Mental health ambassador reveals it took a breakdown for him to realise his calling
It wasn’t until he stepped into the conference that Nick Elston had his breakdown.
“I was really struggling – but I didn't tell people that I was struggling,” Nick told HRD.
Today, Elston is a sought-after mental health advisor and inspirational speaker - but it wasn’t always so.
Following his breakdown, which Elston said centred around obsessive-compulsive disorder (OCD), he took some time away to look after his mental health. He then returned to that very same conference a changed man.
Elston went into a session room and started speaking. He kept talking and talking, purging himself of everything he’d kept bottled up and masked for so long. And the effect it had on those around him was quite remarkable.
“It was then I saw the power of harnessing the adversities that we all face. By sharing my own experiences, not only did it make me feel better, but also it helped other people to voice their own issues.
“The truth is completely liberating. In life, we all want to be heard and we all want to be understood – but we don't feel that a lot of the time, especially in the corporate world.”
The real power for Elston didn't come from his own words, it was from the people in the room who suddenly started sharing everything with him.
“Whether it was about racism, or abuse, or grief, or loss, or coming out - all these kind of challenges that we all go through that we just don't share - people suddenly felt safe enough to talk because there was somebody else there being vulnerable too.”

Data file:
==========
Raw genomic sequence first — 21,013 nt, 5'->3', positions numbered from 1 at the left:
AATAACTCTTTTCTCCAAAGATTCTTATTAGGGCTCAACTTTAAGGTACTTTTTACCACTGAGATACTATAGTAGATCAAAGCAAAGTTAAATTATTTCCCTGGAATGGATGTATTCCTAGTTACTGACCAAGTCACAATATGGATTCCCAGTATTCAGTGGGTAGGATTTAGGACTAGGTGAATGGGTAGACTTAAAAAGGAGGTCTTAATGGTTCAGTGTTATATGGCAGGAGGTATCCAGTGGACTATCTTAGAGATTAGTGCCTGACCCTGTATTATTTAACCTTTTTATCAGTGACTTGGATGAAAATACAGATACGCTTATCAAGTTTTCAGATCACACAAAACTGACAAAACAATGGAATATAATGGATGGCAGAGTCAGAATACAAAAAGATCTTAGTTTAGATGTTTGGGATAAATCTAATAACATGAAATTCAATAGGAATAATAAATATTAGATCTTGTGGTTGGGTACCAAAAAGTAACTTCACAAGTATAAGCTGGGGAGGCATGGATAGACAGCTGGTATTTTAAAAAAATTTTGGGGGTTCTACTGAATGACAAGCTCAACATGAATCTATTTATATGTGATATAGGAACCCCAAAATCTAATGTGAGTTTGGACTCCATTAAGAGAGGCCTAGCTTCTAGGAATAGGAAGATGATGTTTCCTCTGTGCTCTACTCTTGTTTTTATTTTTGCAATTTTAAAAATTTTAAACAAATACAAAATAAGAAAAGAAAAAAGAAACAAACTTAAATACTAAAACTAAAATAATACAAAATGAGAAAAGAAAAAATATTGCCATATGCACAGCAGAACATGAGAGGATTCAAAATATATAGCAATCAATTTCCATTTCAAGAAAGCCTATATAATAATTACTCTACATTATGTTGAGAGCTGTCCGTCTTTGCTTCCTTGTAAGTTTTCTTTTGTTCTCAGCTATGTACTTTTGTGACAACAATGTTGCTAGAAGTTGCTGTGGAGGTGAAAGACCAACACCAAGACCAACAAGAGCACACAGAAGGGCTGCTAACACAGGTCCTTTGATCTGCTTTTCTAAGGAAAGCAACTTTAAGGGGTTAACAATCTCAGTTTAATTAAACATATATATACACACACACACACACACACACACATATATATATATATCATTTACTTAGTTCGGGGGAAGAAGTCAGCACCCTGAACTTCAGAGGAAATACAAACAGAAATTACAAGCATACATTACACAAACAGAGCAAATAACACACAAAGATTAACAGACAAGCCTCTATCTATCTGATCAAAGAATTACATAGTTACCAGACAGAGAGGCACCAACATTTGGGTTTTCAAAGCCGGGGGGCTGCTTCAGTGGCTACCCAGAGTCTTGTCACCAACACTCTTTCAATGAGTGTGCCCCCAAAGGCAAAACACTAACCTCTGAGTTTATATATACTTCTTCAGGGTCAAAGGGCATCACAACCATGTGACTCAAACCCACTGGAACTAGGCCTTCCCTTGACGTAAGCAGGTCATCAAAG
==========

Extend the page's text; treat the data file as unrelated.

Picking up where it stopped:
It was then that Elston decided to dedicate him time to helping organisations craft effective mental wellbeing strategies.
One in six employees are struggling with their mental health at any given time – with poor mental health costing the economy upwards of $45 billion every single year.
With the current COVID-19 pandemic only adding to these worrying statistics, companies are turning more and more towards professional advisors such as Elston.
From universities to global organisations, schools to prisons, Elston travels across the globe turning archaic initiatives into tangible, meaningful, plans.
“Fun fact – speaking at the school was a lot scarier than the prison. Trying to get 16-year-old boys to talk openly? Not easy.”
Most recently, Elston was hired by KFC to help get their people more involved with their mental health strategy.
“At KFC, I’m using a video series to help get people talking. I like to interview people and ask them questions - it helps me feel like I’m really part of their team. By brining different elements of fun into the talks, it’s a lot less daunting.”
How to implement a strategy
If you want to introduce an effective mental health strategy, you need to stop approaching it as a box ticking exercise. Instead, Elston offered three starting points for HR leaders.
“Companies need to have passionate ambassadors in place – that’s the first step,” Elston told HRD.
“You need to select some employees from your organisation who’ll champion the program - and help make their colleagues feel safe opening up to them.
“Normally, these workers will be people who’ve had experience dealing with mental health issues – they understand what other people may be going through.
Give employees time
“Secondly, give your employees the time to engage in the strategy. Sometimes, organisations make a big deal out of launching a mental wellbeing plan- and then don’t actually give their employees the space to use it.